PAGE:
Orange Blossoms, Mint Tea and “White Coffee”

Spring has suddenly begun making itself felt strongly in Melbourne.  Our famous elms are sporting the pale green seed pods that are so pretty on the trees and such a nuisance once they start to fly about, sticking to car duco and clogging up gutters. Wisteria is bursting into bloom and ephemeral cherry, apple and prunus blossoms scent the air, so poignantly beautiful for their all-too-brief season.
Early spring in Morocco has baskets full of Bitter Orange blossoms in the markets and copper stills for hire prompting industrious women, particularly in Fes, to prepare their annual supply of orange blossom water. As the Bitter or Seville Orange (Citrus aurantium subsp. amara) is found in most Moroccan gardens and is a common street tree, planted  for its hardiness, evergreen beauty and heady perfume, there is a ready supply of blossoms to pick during the season.

Moroccan women will often add a few orange blossoms to the pot when making mint tea. Out of season, a few drops of orange blossom water can be substituted.

For those who eschew caffeine late in the afternoon and evening, a scant teaspoon of orange blossom water  in a glass of hot water makes for a delicious and digestive after-dinner drink and is known in Lebanon as “qahwa baida” or “white coffee” –  plain or sweetened to taste with a little sugar, it will ensure a restorative night’s sleep as well!


The promise of summer’s approach has me dreaming of figs.  This week, I have seen boxes of  perfect Turkey Browns from California on the fruit shop shelves but I resist the temptation. All in good time….  Whoever has sat under a fig tree in full leaf will never forget the exquisite scent it exudes.  The immature green figs that appear early in the season are wonderful prepared as spoon sweets, boiled several times until tender, stuffed with a blanched almond then simmered in heavy syrup perfumed with lemon peel.  Here in Melbourne, we have to wait till the end of summer to enjoy the succulent ripe figs that grow in so many of my friends’ gardens, that is if the birds don’t get them first! Then we’ll gorge on them straight from the tree or stuff them with spiced, minced chicken and cook them in a pomegranate molasses sauce to be enjoyed garnished with fresh pomegranate seeds.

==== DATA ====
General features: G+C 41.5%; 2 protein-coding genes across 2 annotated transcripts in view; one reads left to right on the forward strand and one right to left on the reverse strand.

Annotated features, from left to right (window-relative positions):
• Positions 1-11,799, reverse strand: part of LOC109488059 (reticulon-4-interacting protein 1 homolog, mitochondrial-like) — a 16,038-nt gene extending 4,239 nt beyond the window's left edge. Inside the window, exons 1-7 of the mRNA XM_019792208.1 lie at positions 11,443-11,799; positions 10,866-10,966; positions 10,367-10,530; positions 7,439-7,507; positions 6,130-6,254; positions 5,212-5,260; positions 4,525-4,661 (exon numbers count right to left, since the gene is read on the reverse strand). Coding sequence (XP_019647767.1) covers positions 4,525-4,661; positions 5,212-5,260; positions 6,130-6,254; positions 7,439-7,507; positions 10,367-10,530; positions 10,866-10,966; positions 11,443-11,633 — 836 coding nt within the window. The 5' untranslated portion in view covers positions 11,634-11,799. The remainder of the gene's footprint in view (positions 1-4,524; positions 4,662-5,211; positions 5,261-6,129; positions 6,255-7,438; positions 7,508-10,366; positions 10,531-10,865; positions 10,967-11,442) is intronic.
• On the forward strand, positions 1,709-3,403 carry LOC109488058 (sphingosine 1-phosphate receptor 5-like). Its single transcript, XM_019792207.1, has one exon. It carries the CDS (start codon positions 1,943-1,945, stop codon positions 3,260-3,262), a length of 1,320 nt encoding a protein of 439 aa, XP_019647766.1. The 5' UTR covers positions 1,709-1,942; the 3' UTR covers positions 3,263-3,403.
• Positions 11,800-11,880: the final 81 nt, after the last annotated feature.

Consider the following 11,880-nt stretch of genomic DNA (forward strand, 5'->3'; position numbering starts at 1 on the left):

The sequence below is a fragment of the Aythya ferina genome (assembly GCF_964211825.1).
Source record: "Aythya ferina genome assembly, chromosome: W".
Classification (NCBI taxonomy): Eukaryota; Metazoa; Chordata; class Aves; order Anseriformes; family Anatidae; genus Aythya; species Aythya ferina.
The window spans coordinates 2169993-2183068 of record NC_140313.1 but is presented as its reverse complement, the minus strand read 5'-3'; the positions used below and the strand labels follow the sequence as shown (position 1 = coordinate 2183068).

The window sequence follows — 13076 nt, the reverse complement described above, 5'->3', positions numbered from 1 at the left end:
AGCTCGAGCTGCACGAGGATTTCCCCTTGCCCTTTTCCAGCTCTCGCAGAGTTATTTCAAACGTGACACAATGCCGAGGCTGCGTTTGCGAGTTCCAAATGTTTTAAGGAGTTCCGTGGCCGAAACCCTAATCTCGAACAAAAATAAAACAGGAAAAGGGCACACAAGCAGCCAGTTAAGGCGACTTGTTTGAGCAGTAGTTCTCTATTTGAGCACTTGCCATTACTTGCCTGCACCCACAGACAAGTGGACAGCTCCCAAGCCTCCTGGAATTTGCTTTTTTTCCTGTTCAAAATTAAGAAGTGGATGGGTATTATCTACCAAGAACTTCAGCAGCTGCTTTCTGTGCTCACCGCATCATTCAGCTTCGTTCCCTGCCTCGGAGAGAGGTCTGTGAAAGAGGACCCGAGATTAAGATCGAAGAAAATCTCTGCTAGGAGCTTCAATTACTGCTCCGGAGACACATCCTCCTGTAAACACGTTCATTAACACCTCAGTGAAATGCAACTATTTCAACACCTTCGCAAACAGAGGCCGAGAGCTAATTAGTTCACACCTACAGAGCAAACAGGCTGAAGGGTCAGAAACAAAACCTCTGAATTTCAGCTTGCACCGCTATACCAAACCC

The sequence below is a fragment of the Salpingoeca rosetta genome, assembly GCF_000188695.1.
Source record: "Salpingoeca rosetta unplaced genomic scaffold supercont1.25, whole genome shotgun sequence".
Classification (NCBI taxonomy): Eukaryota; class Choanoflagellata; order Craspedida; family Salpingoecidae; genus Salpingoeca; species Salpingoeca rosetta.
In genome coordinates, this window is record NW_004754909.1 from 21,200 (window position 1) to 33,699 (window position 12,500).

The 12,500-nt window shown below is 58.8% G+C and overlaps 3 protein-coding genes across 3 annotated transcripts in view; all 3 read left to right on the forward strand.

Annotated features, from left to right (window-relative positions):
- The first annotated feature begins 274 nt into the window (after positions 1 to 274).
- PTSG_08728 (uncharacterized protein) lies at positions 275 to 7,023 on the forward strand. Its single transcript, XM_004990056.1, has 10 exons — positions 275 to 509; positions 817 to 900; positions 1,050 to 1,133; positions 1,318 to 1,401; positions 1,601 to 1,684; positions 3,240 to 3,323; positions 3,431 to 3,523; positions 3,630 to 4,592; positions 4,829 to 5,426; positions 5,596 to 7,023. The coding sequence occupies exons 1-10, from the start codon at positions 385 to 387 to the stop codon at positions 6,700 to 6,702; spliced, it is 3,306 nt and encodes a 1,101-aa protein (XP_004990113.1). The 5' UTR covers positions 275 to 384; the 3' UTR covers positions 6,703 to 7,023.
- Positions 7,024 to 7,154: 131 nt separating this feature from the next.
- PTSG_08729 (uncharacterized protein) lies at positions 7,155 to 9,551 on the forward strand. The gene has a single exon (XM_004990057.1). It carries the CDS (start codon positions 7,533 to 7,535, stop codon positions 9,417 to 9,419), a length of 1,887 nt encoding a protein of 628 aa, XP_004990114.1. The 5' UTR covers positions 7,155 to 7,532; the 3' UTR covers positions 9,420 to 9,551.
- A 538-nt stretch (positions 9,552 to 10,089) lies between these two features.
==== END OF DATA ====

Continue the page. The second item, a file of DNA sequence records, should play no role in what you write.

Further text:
Until then, I will have to be satisfied with the scent of one of those divine French Dyptique “Figuier” candles or the matching room spray that tease the senses with visions of the delectable fruit to come.
My absolute favourite summer perfume is l’Artisan Parfumeur’s “Premier Figuier “, so delicious to wear in the warm weather and so sensuous.


Traditional Harissa sauce is always a huge hit in my North African Couscous class. So much better than the commercial variety that comes in a tube!
You will find it on every table in Tunisia.  The large, mildly hot red chillies that are its main ingredient are grown in huge quantities to satisfy demand for this ubiquitous condiment. November is harvest time in Tunisia and the freshly picked chillies are threaded into long strings and hung out to dry on every available surface – an incredible sight!
I took this picture in a field on my way, driving from Tunis to Kairouan in 2005.




10 dried large red chillies, seeded, sliced and soaked in hot water
2 large cloves garlic
1/2 tsp salt
1 tsp ground coriander seed
1 tsp ground caraway seed
1/2 tsp black pepper

In a mortar grind all the dry spices to a powder. Pound in the garlic
Drain the chillies and chop them to a puree with a heavy knife, then pound them into the garlic and spice mix until a fine, brick red paste is obtained.
Serve as an appetiser with bread, tinned tuna, olives and lemon wedges. Dilute with hot water or broth and serve as a condiment for Couscous.
Or, mix with extra virgin olive oil and serve as a dip for bread.
Recipe and Image © Meera Freeman 2010

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